Again both platforms provide always free tiers with the GCP Cloud Functions product allowing up to 2 million free requests per month and the AWS Lambda offering up to 1 million.

What I use it for: The list of uses for serverless compute is extremely long but I mostly utilize it for processing events in real-time and batching jobs.

Verdict: Just as with the NoSQL option the free quota should more than cover your needs in either platform unless you are building extremely heavy-duty platforms so I would say the two are fairly matched.

GCP App Engine always free tier provides 28 hours of hosting per day, AWS does provide a Lightsail trial in this category but only on a 30-day trial.

What I use it for: These platforms are ideal for hosting web applications such as Angular/React projects or Data APIs over your data sources.

Verdict: For me, there is no question about it, GCP wins flat out due to the free tier option. If you get creative you can squeeze in 2 applications @ 14 hours a day.

GCP Cloud Run provides container execution services with an always free 2 million requests per month, AWS does have the Fargate product but there is no free version available.

What I use it for: These container execution instances are perfect for building API layers on top of databases or serving machine learning modules.

Verdict: GCP wins as the service on their platform is always free!

GCP Pub/Sub provides an event streaming platform with 10GB of monthly data processing in the always free tier. AWS has many different offerings in this category including Managed Kafka and Kinesis but all these options are paid and have no free offering.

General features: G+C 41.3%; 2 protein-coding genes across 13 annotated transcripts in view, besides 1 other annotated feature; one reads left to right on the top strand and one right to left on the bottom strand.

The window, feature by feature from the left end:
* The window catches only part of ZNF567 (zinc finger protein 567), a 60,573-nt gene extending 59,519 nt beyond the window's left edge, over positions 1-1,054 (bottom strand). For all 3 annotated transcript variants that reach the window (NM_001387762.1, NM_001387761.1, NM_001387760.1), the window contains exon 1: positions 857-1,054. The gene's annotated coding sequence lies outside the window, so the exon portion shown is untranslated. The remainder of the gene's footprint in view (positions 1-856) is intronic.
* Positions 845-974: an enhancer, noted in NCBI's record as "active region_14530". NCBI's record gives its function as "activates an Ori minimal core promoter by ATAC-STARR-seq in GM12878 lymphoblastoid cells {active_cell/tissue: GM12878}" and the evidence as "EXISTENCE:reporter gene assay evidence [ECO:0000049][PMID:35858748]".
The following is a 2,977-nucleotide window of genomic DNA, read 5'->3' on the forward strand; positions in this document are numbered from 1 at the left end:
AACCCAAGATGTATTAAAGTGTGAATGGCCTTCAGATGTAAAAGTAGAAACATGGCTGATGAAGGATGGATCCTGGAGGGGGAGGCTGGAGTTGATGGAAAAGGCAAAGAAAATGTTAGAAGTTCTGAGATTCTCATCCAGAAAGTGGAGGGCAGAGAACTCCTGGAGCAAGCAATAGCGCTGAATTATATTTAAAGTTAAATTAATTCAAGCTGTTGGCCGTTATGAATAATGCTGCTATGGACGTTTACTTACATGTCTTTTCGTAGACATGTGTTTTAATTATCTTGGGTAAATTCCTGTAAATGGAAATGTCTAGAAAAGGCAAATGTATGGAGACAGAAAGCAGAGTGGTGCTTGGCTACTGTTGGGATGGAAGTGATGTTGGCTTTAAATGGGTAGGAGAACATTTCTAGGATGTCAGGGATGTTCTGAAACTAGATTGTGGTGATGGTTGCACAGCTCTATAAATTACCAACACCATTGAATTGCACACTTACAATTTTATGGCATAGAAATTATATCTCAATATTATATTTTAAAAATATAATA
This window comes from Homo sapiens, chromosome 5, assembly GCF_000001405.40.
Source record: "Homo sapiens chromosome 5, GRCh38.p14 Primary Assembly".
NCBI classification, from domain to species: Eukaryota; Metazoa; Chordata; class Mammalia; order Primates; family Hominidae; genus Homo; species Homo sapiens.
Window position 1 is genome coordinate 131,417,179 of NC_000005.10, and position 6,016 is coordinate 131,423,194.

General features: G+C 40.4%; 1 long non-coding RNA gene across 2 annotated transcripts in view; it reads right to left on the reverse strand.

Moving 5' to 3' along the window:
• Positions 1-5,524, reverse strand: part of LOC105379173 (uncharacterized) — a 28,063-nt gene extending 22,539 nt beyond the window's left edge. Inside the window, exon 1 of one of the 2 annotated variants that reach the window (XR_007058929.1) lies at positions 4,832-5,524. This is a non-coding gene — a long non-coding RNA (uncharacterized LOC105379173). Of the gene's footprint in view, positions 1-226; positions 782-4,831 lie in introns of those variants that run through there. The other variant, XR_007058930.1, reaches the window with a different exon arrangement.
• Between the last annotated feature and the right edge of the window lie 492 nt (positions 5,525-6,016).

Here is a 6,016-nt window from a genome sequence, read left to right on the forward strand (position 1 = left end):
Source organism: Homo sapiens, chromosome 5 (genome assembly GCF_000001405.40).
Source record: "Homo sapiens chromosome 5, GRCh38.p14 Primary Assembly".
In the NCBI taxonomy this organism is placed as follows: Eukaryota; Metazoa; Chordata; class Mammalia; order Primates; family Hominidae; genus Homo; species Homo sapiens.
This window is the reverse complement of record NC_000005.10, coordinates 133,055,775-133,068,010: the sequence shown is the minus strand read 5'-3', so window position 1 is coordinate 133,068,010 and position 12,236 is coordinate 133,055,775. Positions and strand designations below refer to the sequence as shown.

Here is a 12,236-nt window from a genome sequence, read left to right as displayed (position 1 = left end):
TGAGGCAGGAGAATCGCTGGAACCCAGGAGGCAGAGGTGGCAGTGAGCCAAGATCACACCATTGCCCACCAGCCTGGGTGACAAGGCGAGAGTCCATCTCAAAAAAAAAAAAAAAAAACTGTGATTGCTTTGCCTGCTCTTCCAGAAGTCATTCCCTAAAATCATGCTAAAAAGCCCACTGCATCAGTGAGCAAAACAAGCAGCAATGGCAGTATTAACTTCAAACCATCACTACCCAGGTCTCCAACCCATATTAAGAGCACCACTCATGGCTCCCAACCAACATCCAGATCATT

What I use it for: I mostly leverage these platforms for sharing data between multiple systems.

Verdict: GCP wins as the service on their platform is always free!

GCP Cloud Storage provides 5GB of always free storage and AWS provides the same 5GB of storage via a 12 month trial on their S3 platform. I do prefer the S3 API to the one provided by GCP CS however for the main purpose of serving as a file store both products do just fine.

What I use it for: There are many uses for buckets in these file stores, from serving public resources (images, JavaScript files, etc.) to blob storage for unstructured data, to the storage of project files.

Verdict: GCP wins as the service on their platform is always free!

AWS provides an RDS t2.micro instance for 12 months for free where you can host one of many different SQL databases. GCP does provide Cloud SQL for this purpose but it has no free tier.

What I use it for: Storage of relational data.

Verdict: AWS wins as the service on their platform is free for 12 months!

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At the end of the day, it really comes down to what functionality you are really looking for and your time frame. I have been tinkering for years and my 12-month trials on AWS are long gone. GCP offers enough hosting, data processing, and storage for free to more than cover my multiple hobby projects.

Serial tinkerer and digital architect